Whether it is enforcing regulations, managing crowds, cracking down on drinking/drug use or collecting money from user groups for park maintenance, Shores’ residents believe hiring a park ranger could be the answer.
The city, however, has repeatedly said there is no money currently in the budget to hire a ranger.
Hiring at least a part-time or seasonal park ranger for the park, along with curbing illegal ice cream vendors and the temporary loss of LJSA’s nonprofit status were among topics discussed at the advisory group’s June 12 monthly meeting.
“Kellogg Park is in such desperate need of a ranger,” said LJSA board member Mary Coakley Munk, who is on three group subcommittees, including one on unregulated commercial activity. “Lifeguards have made it clear they will not do anything (enforcement) on the east side of the boardwalk.”
“It would be nice to have someone down at the park on a regular basis to keep an eye out,” agreed LJSA chair Tim Lucas.
“With all the fees paid by outfitters and vendors going for permitting to the (city’s) general fund, we ought to be able to fund a ranger,” said newly appointed LJSA board member Sharon Luscomb, owner of La Jolla Kayak.
LJSA board member Izzy Tihanyi concurred.
“We want the money to stay at the beach,” she said. “The way it’s been going, it’s a mystery where it (permitting fees) goes.”
Coakley Munk suggested a new avenue LJSA might try would be to get a group together to approach Mayor Bob Filner about supporting funding for a Kellogg Park ranger during the office hours he hosts the first Saturday of the month.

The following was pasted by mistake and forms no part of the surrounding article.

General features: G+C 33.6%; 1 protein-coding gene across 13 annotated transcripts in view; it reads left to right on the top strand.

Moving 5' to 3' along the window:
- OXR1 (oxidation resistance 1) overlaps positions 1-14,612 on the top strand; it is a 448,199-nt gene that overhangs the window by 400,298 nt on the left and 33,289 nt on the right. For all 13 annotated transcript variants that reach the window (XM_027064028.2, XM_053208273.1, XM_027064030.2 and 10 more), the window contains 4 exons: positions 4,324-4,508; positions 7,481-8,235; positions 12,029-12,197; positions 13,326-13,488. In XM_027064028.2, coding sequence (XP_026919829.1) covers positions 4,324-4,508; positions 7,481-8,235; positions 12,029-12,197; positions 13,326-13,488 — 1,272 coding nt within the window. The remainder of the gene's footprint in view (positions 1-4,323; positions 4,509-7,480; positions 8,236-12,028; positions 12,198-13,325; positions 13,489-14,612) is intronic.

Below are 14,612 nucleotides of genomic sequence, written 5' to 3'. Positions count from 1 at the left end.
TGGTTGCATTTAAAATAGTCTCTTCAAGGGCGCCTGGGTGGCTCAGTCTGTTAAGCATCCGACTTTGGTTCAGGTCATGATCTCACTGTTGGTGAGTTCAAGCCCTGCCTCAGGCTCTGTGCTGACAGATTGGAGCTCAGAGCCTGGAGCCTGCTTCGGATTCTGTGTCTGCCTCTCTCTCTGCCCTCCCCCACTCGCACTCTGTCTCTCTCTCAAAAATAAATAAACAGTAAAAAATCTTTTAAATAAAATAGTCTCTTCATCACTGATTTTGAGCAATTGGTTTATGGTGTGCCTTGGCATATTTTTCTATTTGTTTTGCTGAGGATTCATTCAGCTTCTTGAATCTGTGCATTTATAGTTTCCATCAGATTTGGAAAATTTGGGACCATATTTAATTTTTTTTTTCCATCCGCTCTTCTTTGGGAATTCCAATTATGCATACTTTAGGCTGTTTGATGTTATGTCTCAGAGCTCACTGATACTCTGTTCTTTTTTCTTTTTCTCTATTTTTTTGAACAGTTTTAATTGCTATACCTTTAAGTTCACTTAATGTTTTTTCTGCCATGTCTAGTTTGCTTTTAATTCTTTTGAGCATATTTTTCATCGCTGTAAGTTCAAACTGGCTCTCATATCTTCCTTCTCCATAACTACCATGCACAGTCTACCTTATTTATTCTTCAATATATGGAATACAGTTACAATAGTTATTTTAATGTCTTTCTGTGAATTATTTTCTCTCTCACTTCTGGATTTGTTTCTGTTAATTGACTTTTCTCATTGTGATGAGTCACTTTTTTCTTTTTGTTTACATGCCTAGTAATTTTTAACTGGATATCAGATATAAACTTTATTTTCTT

In other matters, San Diego Police Department officer Cindy Meyer of Northern Division gave a presentation to community planners on what can be done to curb solicitors and ice cream vendors in the Shores.
“Vendors can’t be parked illegally, they have to be moving through neighborhoods, have to be licensed with permitting showing and can’t go within 500 feet of schools,” Meyer said, adding the police want to work the community to be proactive about enforcing regulations, particularly governing ice cream vendors whom some Shores’ residents feel have become a nuisance.
Meyers urged residents who see illegal vending activity to contact her at email@example.com. She said providing documentation, photographs, license plate numbers, etc. are helpful.
Chairman Tim Lucas reported that, due to IRS rule changes, LJSA, at least temporarily, has lost its nonprofit status.
“It will cost us a $400 application fee for reinstatement,” Lucas said, noting the group’s indemnity insurance is also coming due, which will cost another several hundred dollars.
“My hope is that we can get board membership back up to 16 members so that we can spread the cost of indemnity insurance out more,” Lucas said.